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I am having an issue with Git. For unknown reasons, my master branch has somehow gotten corrupted. I have a local commit that I want to push up, but when I push, I get this:

git push origin master
error: unable to resolve reference refs/remotes/origin/master: No such file or directory
error: cannot lock the ref 'refs/remotes/origin/master'.
Everything up-to-date

I have seen the issue on other boards, but usually referring to pulls and not pushes. Nevertheless, I have tried their solutions, but to no avail:

  1. Tried amending to my current commit and pushing
  2. cleaned my git repository with git gc --prune=now
  3. Tried rm .git/refs/removes/origin/master

None have solved my issues. Any thoughts or ideas?

  • 1
    What's git for-each-ref '**/master' say? To be specific, I suspect you've got a refs/heads/refs/remotes/origin/master – jthill May 20 '14 at 3:25
  • It says fatal: missing object 0000000000000000000000000 for refs/remotes/origin/master – cidthecoatrack May 23 '14 at 2:18
  • What's that git for-each-ref say? – jthill May 23 '14 at 2:24
  • my apologies. You've somehow gotten an all-zeroes sha in that ref, and it just didn't occur to me that f-e-r would punt like that. git update-ref -d refs/remotes/origin/master; git fetch origin. – jthill May 23 '14 at 15:40
  • 4
    It's time to get brutal. These are remote refs, they'll be refreshed when you fetch. rm -rf .git/refs/remotes/origin. – jthill May 23 '14 at 21:02
36

(a worthwhile tl;dr from @NeTeInStEiN:

The nuclear option is rm -rf .git/refs/remotes/origin, and that's what it took here)

edit: I've run across part of this behavior in one of my own repos, I can get git to reproduce the f-e-r failure without the rm .git/refs/remotes/origin/master hack:

  • clone a repo
  • delete the origin's primary branch (the one its HEAD's attached to)
  • run git fetch --prune in the clone

The fetch will produce a dangling-ref warning, and git for-each-ref will fail with a familiar message:

~/sandbox/20/buddy$ git fetch --prune
From /home/jthill/sandbox/20/source/.
 x [deleted]         (none)     -> origin/master
   (refs/remotes/origin/HEAD has become dangling)
~/sandbox/20/buddy$ git f-e-r
fatal: missing object 0000000000000000000000000000000000000000 for refs/remotes/origin/HEAD

but that doesn't break the push, I've tried with every setting of push.default, nor does it break git update-ref -d.

However, googling the push message did get me this:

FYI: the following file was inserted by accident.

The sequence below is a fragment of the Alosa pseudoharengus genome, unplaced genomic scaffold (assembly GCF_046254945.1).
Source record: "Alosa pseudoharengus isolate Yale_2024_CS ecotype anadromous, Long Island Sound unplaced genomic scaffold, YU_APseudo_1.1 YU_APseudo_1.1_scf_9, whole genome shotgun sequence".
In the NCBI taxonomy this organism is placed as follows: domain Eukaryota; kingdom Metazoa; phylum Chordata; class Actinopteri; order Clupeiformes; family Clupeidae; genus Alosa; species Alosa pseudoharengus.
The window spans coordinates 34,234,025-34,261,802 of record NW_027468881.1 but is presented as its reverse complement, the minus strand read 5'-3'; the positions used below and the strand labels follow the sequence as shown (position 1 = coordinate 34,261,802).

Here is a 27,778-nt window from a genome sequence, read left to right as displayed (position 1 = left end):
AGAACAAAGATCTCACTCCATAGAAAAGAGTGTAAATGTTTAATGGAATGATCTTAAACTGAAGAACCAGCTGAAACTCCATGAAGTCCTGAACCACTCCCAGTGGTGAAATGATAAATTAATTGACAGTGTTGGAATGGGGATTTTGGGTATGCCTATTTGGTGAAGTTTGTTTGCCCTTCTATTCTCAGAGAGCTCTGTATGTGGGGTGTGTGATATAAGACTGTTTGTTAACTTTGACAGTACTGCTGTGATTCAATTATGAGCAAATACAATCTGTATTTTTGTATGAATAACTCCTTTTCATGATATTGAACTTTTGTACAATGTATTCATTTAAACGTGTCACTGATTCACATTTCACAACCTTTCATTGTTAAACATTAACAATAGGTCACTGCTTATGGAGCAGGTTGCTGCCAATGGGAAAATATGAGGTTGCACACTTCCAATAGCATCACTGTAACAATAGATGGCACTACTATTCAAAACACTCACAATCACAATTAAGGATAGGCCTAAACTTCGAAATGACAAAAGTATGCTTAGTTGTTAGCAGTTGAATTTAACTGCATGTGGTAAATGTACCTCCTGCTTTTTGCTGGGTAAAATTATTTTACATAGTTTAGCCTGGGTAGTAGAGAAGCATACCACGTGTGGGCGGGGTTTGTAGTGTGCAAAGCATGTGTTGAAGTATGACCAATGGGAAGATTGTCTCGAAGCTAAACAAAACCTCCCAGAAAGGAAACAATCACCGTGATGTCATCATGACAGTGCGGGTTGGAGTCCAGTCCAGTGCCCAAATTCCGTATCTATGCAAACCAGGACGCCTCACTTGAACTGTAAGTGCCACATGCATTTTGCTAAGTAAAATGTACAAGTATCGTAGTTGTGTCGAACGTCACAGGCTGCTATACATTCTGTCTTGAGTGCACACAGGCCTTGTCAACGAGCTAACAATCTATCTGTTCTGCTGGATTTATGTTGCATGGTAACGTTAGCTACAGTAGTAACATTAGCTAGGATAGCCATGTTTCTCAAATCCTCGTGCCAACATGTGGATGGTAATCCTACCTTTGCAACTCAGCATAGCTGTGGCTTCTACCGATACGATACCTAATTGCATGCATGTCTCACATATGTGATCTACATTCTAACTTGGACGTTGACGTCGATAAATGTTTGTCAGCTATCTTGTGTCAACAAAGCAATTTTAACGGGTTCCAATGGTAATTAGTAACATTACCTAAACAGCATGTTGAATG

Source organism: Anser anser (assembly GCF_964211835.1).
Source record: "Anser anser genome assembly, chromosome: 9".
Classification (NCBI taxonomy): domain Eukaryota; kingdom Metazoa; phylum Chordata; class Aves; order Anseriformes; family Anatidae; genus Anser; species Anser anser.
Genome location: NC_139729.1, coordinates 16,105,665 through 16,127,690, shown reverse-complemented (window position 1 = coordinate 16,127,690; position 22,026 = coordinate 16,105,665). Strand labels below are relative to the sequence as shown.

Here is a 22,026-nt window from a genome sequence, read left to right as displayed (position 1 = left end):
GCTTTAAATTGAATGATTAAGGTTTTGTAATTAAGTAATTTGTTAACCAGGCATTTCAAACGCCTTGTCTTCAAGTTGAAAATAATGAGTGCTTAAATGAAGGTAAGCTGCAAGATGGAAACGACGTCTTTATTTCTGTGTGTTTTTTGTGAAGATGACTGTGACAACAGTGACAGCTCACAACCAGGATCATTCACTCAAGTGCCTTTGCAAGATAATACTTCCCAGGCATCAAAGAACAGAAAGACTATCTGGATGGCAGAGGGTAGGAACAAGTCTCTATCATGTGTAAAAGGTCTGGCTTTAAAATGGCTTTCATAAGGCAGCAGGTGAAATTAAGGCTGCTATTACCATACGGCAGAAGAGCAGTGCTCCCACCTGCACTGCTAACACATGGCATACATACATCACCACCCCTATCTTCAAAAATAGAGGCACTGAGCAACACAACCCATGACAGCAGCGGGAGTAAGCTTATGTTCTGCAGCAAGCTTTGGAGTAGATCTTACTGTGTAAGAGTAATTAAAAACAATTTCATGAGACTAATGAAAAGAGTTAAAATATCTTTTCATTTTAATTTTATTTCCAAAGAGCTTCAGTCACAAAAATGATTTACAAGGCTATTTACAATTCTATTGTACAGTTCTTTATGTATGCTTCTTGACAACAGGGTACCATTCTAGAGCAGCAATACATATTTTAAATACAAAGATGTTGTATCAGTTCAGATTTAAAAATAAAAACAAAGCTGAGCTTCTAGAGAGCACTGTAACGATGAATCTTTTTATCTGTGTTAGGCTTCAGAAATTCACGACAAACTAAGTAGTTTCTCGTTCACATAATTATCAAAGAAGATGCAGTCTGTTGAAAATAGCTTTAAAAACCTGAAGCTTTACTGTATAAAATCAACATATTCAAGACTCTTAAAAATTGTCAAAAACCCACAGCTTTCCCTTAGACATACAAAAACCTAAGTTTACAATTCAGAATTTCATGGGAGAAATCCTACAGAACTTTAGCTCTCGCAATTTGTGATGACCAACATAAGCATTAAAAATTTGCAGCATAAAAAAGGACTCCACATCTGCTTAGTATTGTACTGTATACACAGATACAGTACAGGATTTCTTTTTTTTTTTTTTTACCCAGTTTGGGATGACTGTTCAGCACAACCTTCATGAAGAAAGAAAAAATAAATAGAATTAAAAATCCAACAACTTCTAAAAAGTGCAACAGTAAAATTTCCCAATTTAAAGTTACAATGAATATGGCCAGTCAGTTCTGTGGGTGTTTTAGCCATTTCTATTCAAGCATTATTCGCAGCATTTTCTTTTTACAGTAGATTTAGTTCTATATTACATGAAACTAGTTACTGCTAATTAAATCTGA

I had just rebooted from a BSOD the other day [...] then git push. And that’s when I got a complaint about “Unable to resolve reference refs/remotes/origin/master…”. [...] So, I opened up the master file and it was full of spaces! Well, that’s no good. In order to fix it, I did this: [your rm, and then git fetch]


See comments above for the blow-by-blow, tl;dr is, because these were remote refs, which git fetch completely refreshes, and because the damage was such that for-each-ref and git update-ref failed to work at all, the nuclear option rm -rf refs/remotes/origin; git fetch was guaranteed to restore the remote properly.

In other circumstances, if there'd been no easy way to restore the damaged refs or for curiosity, find .git/refs/remotes/origin -type f to check for locks or using reflogs (those files are in .git/logs) to recover content would have helped but it wasn't necessary here. I think I missed a bet by not doing the find first, *.lock files from a kill -9ed earlier command look likely here, but I suspected an ambiguous ref and f-e-r is my first step for those.


  • 1
    For me an additional rm .git/packed-refs was needed to resolve this error. – scai Sep 3 '18 at 8:14
2

Note: with Git 2.5 (July 2015), git for-each-ref will be a bit more precise when it fails on a "missing object".

See commit 501cf47, commit f551707 (03 Jun 2015), and commit 8afc493, commit c3e23dc (02 Jun 2015) by Michael Haggerty (mhagger).
(Merged by Junio C Hamano -- gitster -- in commit 9d71c5f, 24 Jun 2015)

for-each-ref: report broken references correctly

If there is a loose reference file with invalid contents, "git for-each-ref" incorrectly reports the problem as being a missing object with name NULL_SHA1:

$ echo '12345678' >.git/refs/heads/nonsense
$ git for-each-ref
fatal: missing object 0000000000000000000000000000000000000000 for refs/heads/nonsense

With an explicit "--format" string, it can even report that the reference validly points at NULL_SHA1:

$ git for-each-ref --format='%(objectname) %(refname)'
0000000000000000000000000000000000000000 refs/heads/nonsense
$ echo $?
0

NULL_SHA1 is used to indicate an "invalid object name" throughout our code (and the code of other git implementations), so it is vastly more likely that an on-disk reference was set to this value due to a software bug than that NULL_SHA1 is the legitimate SHA-1 of an actual object.
Therefore, if a loose reference has the value NULL_SHA1, consider it to be broken.

1

rm .git/refs/remotes/origin/master

run git fetch --prune

0

I am probably a day late and a dollar short, but I recently experienced the same error message while setting up my first repository for school. I have looked at the answers above and none of them solved my problem. What did solve my problem was : sudo git push and entered admin password...

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